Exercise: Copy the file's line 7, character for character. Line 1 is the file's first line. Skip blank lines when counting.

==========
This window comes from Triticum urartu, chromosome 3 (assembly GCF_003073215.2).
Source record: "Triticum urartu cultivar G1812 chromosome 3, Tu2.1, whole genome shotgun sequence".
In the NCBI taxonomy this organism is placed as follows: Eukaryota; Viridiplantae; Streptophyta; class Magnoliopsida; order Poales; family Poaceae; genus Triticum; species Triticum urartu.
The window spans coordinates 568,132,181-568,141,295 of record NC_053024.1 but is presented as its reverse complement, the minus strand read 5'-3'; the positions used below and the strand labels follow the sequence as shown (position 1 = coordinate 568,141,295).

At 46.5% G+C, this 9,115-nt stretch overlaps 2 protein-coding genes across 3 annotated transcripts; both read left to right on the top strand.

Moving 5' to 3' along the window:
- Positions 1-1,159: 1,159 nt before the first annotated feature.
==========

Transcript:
- Positions 1-1,159: 1,159 nt before the first annotated feature.